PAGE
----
The event raised more than $75,000, which will be used to continue the non-profit organization’s efforts to educate and support parents of children with learning disabilities and ADHD.
The Gold Sponsor for The Sky’s The Limit benefit was Lindamood-Bell Learning Centers of Darien, Conn. Additional sponsors include Literacy How, a North Haven company specializing in applying reading research to successful classroom practice; the Prospect School at Wooster, for students diagnosed with language-based learning disabilities, ADHD, and executive functioning weaknesses; Eagle Hill Southport, a school for children with a specific learning disability; Rick and Lori Fernandes; and Lexia Learning, a technology-based program that increases reading proficiency for students from pre-k through through 12.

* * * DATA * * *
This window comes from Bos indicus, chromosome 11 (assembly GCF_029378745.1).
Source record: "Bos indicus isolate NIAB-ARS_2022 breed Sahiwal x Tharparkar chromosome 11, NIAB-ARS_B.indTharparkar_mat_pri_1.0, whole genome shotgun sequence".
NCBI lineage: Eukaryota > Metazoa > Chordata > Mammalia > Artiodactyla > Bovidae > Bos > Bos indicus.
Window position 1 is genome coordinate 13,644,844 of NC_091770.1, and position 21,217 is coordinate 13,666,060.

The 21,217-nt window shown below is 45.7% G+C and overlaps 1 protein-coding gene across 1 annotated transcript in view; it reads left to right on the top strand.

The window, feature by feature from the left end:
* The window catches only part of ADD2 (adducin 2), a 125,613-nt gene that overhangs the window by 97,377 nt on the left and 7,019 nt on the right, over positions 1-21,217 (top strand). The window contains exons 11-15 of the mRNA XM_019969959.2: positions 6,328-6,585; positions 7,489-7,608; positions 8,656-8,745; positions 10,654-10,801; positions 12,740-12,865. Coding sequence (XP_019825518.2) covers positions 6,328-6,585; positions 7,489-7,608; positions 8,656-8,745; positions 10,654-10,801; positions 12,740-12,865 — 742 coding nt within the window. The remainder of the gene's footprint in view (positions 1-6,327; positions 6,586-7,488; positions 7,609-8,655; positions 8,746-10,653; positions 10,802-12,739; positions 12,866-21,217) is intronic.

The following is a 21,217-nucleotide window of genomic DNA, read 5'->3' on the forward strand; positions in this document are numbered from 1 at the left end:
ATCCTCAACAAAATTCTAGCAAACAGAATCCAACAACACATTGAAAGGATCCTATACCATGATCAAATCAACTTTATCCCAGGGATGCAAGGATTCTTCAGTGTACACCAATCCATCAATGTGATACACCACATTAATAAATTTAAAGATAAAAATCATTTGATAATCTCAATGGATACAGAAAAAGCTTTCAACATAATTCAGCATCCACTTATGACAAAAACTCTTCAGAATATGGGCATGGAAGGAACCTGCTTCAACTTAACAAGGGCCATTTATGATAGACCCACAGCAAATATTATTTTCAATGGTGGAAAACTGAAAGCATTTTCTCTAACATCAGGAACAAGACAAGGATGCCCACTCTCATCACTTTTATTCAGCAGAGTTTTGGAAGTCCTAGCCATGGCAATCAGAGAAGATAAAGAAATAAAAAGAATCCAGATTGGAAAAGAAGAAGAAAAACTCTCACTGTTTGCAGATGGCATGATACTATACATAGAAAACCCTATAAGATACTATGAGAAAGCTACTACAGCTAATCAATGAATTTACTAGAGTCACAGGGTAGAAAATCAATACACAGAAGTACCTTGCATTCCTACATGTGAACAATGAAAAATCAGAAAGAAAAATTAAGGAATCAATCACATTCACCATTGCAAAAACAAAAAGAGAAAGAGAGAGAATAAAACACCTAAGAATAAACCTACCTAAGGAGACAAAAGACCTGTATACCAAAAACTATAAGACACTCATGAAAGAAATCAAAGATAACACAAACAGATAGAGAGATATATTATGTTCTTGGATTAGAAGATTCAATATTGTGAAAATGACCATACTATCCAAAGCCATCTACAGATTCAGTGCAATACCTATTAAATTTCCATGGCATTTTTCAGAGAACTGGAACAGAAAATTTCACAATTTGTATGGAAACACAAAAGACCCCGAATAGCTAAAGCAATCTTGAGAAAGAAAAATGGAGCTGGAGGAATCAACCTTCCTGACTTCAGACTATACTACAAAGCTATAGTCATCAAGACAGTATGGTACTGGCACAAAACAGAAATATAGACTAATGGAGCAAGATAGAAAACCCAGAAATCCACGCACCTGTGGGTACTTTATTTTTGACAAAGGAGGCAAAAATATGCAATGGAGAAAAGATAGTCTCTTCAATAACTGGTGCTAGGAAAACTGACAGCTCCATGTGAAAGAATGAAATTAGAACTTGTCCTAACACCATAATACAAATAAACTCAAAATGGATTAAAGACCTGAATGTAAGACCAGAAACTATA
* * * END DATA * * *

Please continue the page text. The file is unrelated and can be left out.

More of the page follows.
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About Smart Kids with Learning Disabilities, Inc.: Smart Kids with Learning Disabilities, Inc. is a Westport, CT-based nonprofit organization dedicated to empowering the parents of children with learning disabilities (LD) and attention deficit disorders (ADHD) via its educational programs, award-winning website and blog, and free e-newsletter at http://www.SmartKidswithLD.org. The organization also educates the public about these children’s gifts and talents. Henry Winkler, Golden Globe award-winning actor, director and author, serves as the organization’s Honorary Chairman.